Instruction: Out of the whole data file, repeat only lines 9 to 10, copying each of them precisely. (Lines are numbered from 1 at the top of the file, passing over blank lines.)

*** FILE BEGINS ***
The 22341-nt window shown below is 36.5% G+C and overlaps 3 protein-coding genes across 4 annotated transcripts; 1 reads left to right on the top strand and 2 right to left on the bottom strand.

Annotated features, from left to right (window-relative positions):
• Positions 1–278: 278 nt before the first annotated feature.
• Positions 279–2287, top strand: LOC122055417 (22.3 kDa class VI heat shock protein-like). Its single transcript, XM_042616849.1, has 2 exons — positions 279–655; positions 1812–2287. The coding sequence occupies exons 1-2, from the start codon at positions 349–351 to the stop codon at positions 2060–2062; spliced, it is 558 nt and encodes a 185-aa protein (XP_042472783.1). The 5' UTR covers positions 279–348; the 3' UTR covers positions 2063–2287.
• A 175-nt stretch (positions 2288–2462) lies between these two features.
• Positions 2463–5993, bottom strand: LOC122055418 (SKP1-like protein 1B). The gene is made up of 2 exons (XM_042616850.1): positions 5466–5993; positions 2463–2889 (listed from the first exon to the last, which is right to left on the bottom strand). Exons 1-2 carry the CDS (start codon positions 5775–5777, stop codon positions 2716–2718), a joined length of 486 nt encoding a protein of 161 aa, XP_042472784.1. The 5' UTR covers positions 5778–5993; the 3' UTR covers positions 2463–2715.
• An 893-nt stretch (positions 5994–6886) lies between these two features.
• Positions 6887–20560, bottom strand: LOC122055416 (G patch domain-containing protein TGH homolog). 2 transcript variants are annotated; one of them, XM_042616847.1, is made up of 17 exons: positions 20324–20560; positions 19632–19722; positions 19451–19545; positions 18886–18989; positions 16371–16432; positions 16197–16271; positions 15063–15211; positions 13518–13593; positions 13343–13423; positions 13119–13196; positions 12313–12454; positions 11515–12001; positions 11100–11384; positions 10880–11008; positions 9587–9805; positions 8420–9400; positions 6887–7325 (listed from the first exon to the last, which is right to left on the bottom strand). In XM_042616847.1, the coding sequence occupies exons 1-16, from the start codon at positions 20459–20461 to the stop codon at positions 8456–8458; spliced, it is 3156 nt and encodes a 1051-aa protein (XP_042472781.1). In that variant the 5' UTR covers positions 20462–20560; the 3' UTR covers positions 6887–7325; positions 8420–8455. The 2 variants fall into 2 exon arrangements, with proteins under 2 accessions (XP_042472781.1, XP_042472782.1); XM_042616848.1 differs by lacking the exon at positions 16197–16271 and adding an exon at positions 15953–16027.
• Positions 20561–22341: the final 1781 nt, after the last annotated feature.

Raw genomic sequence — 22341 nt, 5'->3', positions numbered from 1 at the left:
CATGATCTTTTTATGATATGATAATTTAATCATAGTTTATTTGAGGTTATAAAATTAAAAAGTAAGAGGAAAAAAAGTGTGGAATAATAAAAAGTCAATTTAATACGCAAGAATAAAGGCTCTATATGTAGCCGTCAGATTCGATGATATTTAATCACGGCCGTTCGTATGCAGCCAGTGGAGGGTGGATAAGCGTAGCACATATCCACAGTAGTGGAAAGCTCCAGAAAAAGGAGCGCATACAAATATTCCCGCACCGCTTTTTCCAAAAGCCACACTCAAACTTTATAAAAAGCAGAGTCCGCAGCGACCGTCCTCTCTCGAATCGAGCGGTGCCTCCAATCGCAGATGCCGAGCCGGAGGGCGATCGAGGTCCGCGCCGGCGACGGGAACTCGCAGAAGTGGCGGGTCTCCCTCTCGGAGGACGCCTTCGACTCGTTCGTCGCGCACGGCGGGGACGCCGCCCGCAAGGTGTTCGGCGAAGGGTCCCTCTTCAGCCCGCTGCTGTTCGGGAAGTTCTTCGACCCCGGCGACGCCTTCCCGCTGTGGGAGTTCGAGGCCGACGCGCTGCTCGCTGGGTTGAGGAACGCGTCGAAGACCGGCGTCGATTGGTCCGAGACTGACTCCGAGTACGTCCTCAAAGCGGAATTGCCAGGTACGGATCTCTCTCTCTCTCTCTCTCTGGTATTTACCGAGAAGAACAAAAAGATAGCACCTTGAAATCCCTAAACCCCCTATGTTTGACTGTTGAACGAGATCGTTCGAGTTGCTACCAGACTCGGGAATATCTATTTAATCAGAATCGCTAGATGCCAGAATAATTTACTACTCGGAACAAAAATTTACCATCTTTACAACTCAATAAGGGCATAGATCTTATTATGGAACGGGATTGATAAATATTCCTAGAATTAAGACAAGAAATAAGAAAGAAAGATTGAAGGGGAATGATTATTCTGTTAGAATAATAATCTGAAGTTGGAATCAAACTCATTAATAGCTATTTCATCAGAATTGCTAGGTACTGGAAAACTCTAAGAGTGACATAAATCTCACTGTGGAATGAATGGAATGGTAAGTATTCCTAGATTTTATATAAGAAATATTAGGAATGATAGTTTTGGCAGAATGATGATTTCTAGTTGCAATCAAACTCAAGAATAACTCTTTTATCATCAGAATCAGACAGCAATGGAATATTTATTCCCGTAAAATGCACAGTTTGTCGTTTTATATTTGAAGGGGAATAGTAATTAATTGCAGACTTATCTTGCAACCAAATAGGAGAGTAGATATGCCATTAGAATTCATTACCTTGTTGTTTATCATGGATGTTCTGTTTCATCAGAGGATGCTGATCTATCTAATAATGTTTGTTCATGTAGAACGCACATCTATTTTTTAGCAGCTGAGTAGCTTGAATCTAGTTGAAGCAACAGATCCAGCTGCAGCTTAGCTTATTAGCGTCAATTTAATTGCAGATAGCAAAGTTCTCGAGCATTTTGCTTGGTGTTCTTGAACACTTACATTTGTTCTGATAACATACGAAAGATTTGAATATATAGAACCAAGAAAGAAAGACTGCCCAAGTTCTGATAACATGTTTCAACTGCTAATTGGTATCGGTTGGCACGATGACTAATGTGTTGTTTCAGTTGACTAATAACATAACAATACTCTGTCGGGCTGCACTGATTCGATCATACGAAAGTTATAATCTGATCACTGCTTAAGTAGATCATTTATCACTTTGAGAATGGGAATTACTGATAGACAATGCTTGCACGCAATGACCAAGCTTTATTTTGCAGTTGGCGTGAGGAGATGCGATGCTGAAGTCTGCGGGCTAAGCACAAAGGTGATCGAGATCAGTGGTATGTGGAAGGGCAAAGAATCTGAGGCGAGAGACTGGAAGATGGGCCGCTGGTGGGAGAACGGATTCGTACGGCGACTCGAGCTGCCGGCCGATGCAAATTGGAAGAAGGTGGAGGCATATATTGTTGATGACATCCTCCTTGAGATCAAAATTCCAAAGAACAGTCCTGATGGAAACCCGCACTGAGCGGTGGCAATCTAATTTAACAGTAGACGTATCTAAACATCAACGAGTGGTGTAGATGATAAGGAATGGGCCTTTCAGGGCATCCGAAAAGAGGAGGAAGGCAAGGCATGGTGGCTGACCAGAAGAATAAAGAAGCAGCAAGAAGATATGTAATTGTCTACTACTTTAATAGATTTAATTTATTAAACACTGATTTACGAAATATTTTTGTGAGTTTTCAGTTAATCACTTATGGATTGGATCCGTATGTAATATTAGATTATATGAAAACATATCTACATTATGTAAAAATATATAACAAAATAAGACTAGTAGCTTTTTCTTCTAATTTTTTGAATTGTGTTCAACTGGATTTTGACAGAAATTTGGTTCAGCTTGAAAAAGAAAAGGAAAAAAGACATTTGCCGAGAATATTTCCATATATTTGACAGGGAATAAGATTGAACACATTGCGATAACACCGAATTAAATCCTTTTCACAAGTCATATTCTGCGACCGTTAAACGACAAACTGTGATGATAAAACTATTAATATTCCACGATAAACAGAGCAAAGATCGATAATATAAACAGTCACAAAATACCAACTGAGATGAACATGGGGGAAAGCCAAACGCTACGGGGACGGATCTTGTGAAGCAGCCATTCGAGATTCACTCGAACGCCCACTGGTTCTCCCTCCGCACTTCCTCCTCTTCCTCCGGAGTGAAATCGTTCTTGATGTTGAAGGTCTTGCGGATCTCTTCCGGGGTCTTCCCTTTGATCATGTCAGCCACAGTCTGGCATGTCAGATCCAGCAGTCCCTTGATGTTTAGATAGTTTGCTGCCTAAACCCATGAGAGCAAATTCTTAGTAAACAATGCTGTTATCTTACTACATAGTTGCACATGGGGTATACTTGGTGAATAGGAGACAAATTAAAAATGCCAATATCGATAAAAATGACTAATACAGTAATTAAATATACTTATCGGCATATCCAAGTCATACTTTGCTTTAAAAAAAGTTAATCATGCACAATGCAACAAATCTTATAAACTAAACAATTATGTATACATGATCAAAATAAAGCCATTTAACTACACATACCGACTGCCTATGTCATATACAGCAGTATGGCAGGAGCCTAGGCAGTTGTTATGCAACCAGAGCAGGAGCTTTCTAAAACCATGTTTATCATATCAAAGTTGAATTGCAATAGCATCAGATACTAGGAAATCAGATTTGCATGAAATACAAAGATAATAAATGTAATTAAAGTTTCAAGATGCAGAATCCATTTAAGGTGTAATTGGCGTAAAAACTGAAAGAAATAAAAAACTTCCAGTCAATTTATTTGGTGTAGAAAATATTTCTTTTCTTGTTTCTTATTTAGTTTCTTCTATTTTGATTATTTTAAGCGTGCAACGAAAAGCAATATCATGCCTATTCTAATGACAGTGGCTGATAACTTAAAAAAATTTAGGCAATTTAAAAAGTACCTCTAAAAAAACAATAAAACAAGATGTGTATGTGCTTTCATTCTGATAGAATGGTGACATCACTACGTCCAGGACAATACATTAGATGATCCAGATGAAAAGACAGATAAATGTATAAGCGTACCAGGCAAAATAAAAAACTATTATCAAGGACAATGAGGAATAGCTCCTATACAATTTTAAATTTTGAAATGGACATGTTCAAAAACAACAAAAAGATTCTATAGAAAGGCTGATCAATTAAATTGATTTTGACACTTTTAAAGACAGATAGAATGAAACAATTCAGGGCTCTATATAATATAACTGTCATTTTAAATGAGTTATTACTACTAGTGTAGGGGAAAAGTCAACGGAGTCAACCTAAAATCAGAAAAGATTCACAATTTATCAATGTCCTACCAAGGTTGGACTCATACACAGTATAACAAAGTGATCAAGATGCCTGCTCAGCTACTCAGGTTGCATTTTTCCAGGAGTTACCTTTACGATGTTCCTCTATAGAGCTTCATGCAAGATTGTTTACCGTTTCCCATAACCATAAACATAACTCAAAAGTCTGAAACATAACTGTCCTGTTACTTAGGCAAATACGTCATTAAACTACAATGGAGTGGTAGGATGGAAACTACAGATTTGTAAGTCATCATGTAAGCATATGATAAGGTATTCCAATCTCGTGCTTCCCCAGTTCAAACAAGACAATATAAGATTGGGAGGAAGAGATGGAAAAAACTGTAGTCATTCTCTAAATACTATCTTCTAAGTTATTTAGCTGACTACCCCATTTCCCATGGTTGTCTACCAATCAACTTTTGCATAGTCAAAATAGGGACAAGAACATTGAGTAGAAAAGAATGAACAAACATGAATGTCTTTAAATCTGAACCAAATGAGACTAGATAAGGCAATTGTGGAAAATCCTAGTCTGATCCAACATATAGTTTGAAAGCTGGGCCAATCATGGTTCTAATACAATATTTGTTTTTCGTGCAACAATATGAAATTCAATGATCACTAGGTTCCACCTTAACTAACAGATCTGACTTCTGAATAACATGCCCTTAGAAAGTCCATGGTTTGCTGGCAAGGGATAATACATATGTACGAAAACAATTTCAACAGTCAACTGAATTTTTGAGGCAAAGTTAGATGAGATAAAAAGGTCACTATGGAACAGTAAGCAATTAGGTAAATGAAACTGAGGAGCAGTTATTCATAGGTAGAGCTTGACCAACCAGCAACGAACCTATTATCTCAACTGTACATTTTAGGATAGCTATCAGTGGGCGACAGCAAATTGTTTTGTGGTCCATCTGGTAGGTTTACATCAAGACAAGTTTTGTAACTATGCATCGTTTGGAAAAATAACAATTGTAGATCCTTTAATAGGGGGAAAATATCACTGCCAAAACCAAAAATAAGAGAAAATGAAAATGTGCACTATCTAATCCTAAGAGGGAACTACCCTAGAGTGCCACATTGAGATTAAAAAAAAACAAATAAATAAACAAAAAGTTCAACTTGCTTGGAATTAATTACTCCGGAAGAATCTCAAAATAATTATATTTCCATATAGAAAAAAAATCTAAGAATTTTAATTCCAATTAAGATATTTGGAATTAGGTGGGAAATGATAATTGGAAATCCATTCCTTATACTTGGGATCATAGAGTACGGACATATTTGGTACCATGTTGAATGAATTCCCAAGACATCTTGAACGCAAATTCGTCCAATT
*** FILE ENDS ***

• Positions 20561–22341: the final 1781 nt, after the last annotated feature.

Raw genomic sequence — 22341 nt, 5'->3', positions numbered from 1 at the left: